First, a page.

LONDON, Nov 4 (Reuters) - Insurers will have to pay out upto 1.3 billion euros ($1.75 billion) in claims after the stormthat swept through northern Europe in late October, brokerWillis Re estimates.
Northern Europe was battered by hurricane strength windsbetween October 27-29, with Britain, France, Belgium, theNetherlands, Denmark and Germany bearing the brunt of the damageto property.
Damage, adding up to an insured loss between 800 millioneuros and 1.3 billion euros, was caused mainly by falling trees,consisting largely of broken roof tiles and smashed windows,Willis Re said in a note on Monday.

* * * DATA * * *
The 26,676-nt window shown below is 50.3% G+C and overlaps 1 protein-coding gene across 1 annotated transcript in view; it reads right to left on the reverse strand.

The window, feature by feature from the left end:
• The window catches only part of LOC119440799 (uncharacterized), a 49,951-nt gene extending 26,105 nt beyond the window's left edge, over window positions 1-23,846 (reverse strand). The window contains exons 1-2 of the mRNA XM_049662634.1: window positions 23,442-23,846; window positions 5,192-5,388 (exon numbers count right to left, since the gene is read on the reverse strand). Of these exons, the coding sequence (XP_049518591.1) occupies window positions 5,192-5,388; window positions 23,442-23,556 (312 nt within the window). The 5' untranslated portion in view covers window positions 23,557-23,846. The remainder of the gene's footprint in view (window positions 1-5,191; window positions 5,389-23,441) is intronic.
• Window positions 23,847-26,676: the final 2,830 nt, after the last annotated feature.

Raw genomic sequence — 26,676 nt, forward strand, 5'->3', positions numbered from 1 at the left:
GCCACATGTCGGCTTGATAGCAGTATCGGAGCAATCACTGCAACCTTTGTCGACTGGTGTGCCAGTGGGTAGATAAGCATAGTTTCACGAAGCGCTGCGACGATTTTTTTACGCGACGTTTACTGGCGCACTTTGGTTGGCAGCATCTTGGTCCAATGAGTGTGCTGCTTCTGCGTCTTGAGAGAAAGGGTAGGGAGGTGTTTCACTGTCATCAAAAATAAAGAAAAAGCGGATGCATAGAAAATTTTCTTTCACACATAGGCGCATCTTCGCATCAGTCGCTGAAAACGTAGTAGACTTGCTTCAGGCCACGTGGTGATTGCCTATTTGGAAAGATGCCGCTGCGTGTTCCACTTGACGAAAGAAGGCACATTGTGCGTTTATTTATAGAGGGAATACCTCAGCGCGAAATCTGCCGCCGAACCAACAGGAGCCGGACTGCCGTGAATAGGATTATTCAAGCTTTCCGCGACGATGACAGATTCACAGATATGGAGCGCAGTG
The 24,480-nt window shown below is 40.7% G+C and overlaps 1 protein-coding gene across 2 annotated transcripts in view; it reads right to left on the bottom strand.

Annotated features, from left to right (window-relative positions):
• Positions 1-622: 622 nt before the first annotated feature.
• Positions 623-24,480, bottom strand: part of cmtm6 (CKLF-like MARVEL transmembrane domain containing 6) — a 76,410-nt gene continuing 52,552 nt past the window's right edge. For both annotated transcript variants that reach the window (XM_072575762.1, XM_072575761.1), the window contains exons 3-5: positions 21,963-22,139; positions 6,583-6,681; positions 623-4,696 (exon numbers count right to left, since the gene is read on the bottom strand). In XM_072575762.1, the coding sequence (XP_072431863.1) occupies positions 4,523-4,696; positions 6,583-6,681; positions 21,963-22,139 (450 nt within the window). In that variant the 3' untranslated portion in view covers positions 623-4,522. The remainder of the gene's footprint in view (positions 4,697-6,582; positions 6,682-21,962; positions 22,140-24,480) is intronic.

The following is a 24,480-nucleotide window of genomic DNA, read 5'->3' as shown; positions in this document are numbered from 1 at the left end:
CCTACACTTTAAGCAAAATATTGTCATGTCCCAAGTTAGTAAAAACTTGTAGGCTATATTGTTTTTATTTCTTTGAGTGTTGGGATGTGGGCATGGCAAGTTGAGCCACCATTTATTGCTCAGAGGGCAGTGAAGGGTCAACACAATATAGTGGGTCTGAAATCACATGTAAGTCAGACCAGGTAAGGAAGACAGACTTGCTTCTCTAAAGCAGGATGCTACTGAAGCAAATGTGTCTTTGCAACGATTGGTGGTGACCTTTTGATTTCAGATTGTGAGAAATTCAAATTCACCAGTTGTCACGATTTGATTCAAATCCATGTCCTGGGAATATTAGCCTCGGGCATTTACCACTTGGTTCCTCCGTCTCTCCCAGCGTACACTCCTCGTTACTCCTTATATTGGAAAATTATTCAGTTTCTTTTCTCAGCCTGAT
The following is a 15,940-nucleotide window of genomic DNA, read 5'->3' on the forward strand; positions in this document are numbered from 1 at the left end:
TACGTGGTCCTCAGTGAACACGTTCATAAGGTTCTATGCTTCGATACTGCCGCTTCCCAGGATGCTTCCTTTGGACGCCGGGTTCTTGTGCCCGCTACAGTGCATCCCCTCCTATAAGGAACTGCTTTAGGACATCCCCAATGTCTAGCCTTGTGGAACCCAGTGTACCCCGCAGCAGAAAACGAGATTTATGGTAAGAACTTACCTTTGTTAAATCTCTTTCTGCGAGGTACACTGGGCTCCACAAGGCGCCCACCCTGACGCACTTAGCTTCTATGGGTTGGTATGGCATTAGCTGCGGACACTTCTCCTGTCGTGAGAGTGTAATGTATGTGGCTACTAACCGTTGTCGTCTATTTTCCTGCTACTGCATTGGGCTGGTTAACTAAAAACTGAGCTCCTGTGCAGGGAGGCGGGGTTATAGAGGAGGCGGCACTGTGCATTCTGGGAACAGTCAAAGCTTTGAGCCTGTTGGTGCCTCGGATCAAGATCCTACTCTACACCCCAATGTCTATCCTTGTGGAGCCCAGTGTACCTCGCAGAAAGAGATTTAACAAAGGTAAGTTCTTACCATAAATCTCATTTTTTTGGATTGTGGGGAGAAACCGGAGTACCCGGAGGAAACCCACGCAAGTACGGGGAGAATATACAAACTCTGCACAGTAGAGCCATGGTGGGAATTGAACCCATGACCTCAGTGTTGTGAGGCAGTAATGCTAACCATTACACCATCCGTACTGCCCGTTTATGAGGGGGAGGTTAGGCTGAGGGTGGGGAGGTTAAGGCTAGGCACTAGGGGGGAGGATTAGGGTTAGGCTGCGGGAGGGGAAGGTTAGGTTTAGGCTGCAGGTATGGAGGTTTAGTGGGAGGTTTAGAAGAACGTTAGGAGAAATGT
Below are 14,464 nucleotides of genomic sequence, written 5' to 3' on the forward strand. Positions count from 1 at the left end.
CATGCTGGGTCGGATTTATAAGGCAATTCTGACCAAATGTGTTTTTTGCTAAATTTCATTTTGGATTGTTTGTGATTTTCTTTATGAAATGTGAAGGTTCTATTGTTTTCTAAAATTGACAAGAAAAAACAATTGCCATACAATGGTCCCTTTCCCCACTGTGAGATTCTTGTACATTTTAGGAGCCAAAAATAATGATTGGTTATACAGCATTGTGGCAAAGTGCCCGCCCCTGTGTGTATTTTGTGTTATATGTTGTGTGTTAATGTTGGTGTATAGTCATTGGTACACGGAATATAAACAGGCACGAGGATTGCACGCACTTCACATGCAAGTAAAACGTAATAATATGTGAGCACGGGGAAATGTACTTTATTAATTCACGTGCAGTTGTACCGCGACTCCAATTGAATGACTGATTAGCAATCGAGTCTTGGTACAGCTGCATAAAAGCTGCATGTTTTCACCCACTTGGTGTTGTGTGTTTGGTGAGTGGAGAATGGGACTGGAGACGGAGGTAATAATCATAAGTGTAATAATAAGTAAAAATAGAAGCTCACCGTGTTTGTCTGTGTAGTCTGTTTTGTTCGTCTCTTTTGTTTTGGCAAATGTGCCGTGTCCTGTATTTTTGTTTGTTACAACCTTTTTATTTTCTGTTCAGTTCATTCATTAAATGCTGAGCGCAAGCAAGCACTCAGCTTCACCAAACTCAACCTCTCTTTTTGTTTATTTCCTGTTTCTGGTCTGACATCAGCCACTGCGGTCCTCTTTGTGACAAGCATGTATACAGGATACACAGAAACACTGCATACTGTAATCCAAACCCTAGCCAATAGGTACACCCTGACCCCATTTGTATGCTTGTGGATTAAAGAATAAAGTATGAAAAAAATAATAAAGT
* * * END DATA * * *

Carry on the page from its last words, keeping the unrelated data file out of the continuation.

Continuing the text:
Shore Capital Stockbrokers has said that insured losseswould have to reach at least 1 billion pounds ($1.59 billion)before they are likely to have any effect on profits at firmswith a large market share in home insurance, such as RSA or Direct Line.
Willis estimated losses to the insurance industry in the UKfrom the storm to be between 350 million euros and 590 millioneuros.
Estimated losses in Germany are expected to be between 250million euros and 400 million euros, while for Denmark thefigure could reach 325 million euros, Willis Re said.
By comparison, the Association of British Insurers has saidthat the storm that killed 18 people and felled millions oftrees in October 1987 caused insured losses of more than 2billion pounds in today's terms.